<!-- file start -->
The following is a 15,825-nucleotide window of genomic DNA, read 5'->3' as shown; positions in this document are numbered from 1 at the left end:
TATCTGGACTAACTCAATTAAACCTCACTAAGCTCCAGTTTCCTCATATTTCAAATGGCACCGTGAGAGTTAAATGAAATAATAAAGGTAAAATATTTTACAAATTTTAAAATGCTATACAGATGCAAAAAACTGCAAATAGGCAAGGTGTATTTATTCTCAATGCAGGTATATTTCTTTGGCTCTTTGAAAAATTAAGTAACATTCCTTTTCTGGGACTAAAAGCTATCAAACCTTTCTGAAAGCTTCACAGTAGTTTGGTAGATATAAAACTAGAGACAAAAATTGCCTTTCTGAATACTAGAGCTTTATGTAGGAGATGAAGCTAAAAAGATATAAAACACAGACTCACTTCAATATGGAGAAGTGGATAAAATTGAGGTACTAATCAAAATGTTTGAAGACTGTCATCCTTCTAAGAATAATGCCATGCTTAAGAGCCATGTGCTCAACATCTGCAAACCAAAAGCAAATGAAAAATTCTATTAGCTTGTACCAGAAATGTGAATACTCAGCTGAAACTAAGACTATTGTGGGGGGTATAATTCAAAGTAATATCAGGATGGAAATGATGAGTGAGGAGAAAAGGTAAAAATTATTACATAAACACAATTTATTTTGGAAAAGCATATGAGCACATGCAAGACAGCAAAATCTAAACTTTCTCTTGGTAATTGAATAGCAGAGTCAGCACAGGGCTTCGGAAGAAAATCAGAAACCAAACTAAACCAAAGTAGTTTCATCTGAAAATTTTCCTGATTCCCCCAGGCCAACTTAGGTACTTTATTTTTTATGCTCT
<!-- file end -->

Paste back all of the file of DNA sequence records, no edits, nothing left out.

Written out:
The following is a 15,825-nucleotide window of genomic DNA, read 5'->3' as shown; positions in this document are numbered from 1 at the left end:
TATCTGGACTAACTCAATTAAACCTCACTAAGCTCCAGTTTCCTCATATTTCAAATGGCACCGTGAGAGTTAAATGAAATAATAAAGGTAAAATATTTTACAAATTTTAAAATGCTATACAGATGCAAAAAACTGCAAATAGGCAAGGTGTATTTATTCTCAATGCAGGTATATTTCTTTGGCTCTTTGAAAAATTAAGTAACATTCCTTTTCTGGGACTAAAAGCTATCAAACCTTTCTGAAAGCTTCACAGTAGTTTGGTAGATATAAAACTAGAGACAAAAATTGCCTTTCTGAATACTAGAGCTTTATGTAGGAGATGAAGCTAAAAAGATATAAAACACAGACTCACTTCAATATGGAGAAGTGGATAAAATTGAGGTACTAATCAAAATGTTTGAAGACTGTCATCCTTCTAAGAATAATGCCATGCTTAAGAGCCATGTGCTCAACATCTGCAAACCAAAAGCAAATGAAAAATTCTATTAGCTTGTACCAGAAATGTGAATACTCAGCTGAAACTAAGACTATTGTGGGGGGTATAATTCAAAGTAATATCAGGATGGAAATGATGAGTGAGGAGAAAAGGTAAAAATTATTACATAAACACAATTTATTTTGGAAAAGCATATGAGCACATGCAAGACAGCAAAATCTAAACTTTCTCTTGGTAATTGAATAGCAGAGTCAGCACAGGGCTTCGGAAGAAAATCAGAAACCAAACTAAACCAAAGTAGTTTCATCTGAAAATTTTCCTGATTCCCCCAGGCCAACTTAGGTACTTTATTTTTTATGCTCT